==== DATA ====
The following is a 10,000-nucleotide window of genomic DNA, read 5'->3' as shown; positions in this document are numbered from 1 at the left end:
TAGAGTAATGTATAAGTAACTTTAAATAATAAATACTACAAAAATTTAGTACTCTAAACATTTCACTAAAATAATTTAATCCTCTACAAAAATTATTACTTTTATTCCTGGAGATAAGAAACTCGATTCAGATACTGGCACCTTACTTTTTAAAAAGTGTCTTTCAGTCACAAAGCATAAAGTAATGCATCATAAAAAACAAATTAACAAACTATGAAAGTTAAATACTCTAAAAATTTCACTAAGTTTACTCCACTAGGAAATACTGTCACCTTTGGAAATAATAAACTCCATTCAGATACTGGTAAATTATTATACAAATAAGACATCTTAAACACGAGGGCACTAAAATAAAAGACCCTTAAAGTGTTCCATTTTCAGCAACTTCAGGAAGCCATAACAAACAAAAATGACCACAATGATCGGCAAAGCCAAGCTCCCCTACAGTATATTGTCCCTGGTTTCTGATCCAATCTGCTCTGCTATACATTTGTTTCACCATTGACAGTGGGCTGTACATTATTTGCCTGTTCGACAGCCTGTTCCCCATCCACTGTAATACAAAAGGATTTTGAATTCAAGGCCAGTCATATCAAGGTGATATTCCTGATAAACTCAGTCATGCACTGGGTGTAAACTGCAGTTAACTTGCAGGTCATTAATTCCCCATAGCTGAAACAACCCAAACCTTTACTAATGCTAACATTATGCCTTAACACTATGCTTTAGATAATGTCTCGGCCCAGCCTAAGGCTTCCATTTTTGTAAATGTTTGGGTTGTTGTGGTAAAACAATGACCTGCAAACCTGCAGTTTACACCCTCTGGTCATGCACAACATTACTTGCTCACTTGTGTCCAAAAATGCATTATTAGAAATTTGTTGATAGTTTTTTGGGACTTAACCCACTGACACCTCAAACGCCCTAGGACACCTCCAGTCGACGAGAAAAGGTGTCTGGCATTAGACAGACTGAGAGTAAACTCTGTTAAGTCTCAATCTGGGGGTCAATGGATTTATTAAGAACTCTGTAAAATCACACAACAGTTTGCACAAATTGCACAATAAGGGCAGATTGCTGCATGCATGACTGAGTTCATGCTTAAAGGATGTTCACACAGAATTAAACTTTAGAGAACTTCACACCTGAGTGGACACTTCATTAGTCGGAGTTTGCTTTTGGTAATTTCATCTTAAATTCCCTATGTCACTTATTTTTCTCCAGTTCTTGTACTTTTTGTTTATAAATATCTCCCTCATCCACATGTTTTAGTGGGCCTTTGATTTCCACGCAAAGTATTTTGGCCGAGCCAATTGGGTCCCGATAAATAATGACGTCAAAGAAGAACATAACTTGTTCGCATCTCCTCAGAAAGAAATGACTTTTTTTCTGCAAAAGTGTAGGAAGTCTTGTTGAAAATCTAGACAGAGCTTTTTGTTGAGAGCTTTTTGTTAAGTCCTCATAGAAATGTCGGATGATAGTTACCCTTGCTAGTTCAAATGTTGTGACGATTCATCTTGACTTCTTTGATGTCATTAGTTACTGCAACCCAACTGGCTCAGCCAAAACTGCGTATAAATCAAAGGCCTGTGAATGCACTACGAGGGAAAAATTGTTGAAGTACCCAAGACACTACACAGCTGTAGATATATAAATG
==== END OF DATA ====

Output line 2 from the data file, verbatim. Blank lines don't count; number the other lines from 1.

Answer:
TAGAGTAATGTATAAGTAACTTTAAATAATAAATACTACAAAAATTTAGTACTCTAAACATTTCACTAAAATAATTTAATCCTCTACAAAAATTATTACTTTTATTCCTGGAGATAAGAAACTCGATTCAGATACTGGCACCTTACTTTTTAAAAAGTGTCTTTCAGTCACAAAGCATAAAGTAATGCATCATAAAAAACAAATTAACAAACTATGAAAGTTAAATACTCTAAAAATTTCACTAAGTTTACTCCACTAGGAAATACTGTCACCTTTGGAAATAATAAACTCCATTCAGATACTGGTAAATTATTATACAAATAAGACATCTTAAACACGAGGGCACTAAAATAAAAGACCCTTAAAGTGTTCCATTTTCAGCAACTTCAGGAAGCCATAACAAACAAAAATGACCACAATGATCGGCAAAGCCAAGCTCCCCTACAGTATATTGTCCCTGGTTTCTGATCCAATCTGCTCTGCTATACATTTGTTTCACCATTGACAGTGGGCTGTACATTATTTGCCTGTTCGACAGCCTGTTCCCCATCCACTGTAATACAAAAGGATTTTGAATTCAAGGCCAGTCATATCAAGGTGATATTCCTGATAAACTCAGTCATGCACTGGGTGTAAACTGCAGTTAACTTGCAGGTCATTAATTCCCCATAGCTGAAACAACCCAAACCTTTACTAATGCTAACATTATGCCTTAACACTATGCTTTAGATAATGTCTCGGCCCAGCCTAAGGCTTCCATTTTTGTAAATGTTTGGGTTGTTGTGGTAAAACAATGACCTGCAAACCTGCAGTTTACACCCTCTGGTCATGCACAACATTACTTGCTCACTTGTGTCCAAAAATGCATTATTAGAAATTTGTTGATAGTTTTTTGGGACTTAACCCACTGACACCTCAAACGCCCTAGGACACCTCCAGTCGACGAGAAAAGGTGTCTGGCATTAGACAGACTGAGAGTAAACTCTGTTAAGTCTCAATCTGGGGGTCAATGGATTTATTAAGAACTCTGTAAAATCACACAACAGTTTGCACAAATTGCACAATAAGGGCAGATTGCTGCATGCATGACTGAGTTCATGCTTAAAGGATGTTCACACAGAATTAAACTTTAGAGAACTTCACACCTGAGTGGACACTTCATTAGTCGGAGTTTGCTTTTGGTAATTTCATCTTAAATTCCCTATGTCACTTATTTTTCTCCAGTTCTTGTACTTTTTGTTTATAAATATCTCCCTCATCCACATGTTTTAGTGGGCCTTTGATTTCCACGCAAAGTATTTTGGCCGAGCCAATTGGGTCCCGATAAATAATGACGTCAAAGAAGAACATAACTTGTTCGCATCTCCTCAGAAAGAAATGACTTTTTTTCTGCAAAAGTGTAGGAAGTCTTGTTGAAAATCTAGACAGAGCTTTTTGTTGAGAGCTTTTTGTTAAGTCCTCATAGAAATGTCGGATGATAGTTACCCTTGCTAGTTCAAATGTTGTGACGATTCATCTTGACTTCTTTGATGTCATTAGTTACTGCAACCCAACTGGCTCAGCCAAAACTGCGTATAAATCAAAGGCCTGTGAATGCACTACGAGGGAAAAATTGTTGAAGTACCCAAGACACTACACAGCTGTAGATATATAAATG